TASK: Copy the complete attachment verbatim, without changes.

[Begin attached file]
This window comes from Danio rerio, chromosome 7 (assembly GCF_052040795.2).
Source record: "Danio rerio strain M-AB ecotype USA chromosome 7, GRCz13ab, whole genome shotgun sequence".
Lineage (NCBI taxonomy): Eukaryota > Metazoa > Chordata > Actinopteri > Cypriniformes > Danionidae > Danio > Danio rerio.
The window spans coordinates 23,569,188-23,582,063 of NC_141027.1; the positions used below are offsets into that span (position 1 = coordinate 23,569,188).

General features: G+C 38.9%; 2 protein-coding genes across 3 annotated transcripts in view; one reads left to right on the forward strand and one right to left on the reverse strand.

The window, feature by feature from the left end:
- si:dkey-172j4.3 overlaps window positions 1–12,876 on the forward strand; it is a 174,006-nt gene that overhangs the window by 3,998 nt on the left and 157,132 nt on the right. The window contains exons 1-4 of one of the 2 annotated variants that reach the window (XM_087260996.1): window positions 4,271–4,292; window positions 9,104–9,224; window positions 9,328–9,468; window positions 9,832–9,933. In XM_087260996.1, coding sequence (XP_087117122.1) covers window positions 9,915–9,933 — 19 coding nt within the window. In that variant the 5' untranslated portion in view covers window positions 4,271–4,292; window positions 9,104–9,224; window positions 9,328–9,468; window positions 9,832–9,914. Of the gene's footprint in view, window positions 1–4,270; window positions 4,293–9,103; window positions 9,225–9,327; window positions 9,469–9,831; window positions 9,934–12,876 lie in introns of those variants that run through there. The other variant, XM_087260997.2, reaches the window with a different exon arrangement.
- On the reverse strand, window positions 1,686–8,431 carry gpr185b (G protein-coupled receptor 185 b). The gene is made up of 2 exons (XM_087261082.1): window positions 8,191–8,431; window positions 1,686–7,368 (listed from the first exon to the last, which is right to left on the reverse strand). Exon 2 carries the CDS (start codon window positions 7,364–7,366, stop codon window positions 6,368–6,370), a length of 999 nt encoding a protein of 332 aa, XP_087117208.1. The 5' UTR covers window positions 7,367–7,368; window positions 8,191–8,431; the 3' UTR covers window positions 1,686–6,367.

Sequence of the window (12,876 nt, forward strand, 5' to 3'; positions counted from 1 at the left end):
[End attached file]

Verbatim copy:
This window comes from Danio rerio, chromosome 7 (assembly GCF_052040795.2).
Source record: "Danio rerio strain M-AB ecotype USA chromosome 7, GRCz13ab, whole genome shotgun sequence".
Lineage (NCBI taxonomy): Eukaryota > Metazoa > Chordata > Actinopteri > Cypriniformes > Danionidae > Danio > Danio rerio.
The window spans coordinates 23,569,188-23,582,063 of NC_141027.1; the positions used below are offsets into that span (position 1 = coordinate 23,569,188).

General features: G+C 38.9%; 2 protein-coding genes across 3 annotated transcripts in view; one reads left to right on the forward strand and one right to left on the reverse strand.

The window, feature by feature from the left end:
- si:dkey-172j4.3 overlaps window positions 1–12,876 on the forward strand; it is a 174,006-nt gene that overhangs the window by 3,998 nt on the left and 157,132 nt on the right. The window contains exons 1-4 of one of the 2 annotated variants that reach the window (XM_087260996.1): window positions 4,271–4,292; window positions 9,104–9,224; window positions 9,328–9,468; window positions 9,832–9,933. In XM_087260996.1, coding sequence (XP_087117122.1) covers window positions 9,915–9,933 — 19 coding nt within the window. In that variant the 5' untranslated portion in view covers window positions 4,271–4,292; window positions 9,104–9,224; window positions 9,328–9,468; window positions 9,832–9,914. Of the gene's footprint in view, window positions 1–4,270; window positions 4,293–9,103; window positions 9,225–9,327; window positions 9,469–9,831; window positions 9,934–12,876 lie in introns of those variants that run through there. The other variant, XM_087260997.2, reaches the window with a different exon arrangement.
- On the reverse strand, window positions 1,686–8,431 carry gpr185b (G protein-coupled receptor 185 b). The gene is made up of 2 exons (XM_087261082.1): window positions 8,191–8,431; window positions 1,686–7,368 (listed from the first exon to the last, which is right to left on the reverse strand). Exon 2 carries the CDS (start codon window positions 7,364–7,366, stop codon window positions 6,368–6,370), a length of 999 nt encoding a protein of 332 aa, XP_087117208.1. The 5' UTR covers window positions 7,367–7,368; window positions 8,191–8,431; the 3' UTR covers window positions 1,686–6,367.

Sequence of the window (12,876 nt, forward strand, 5' to 3'; positions counted from 1 at the left end):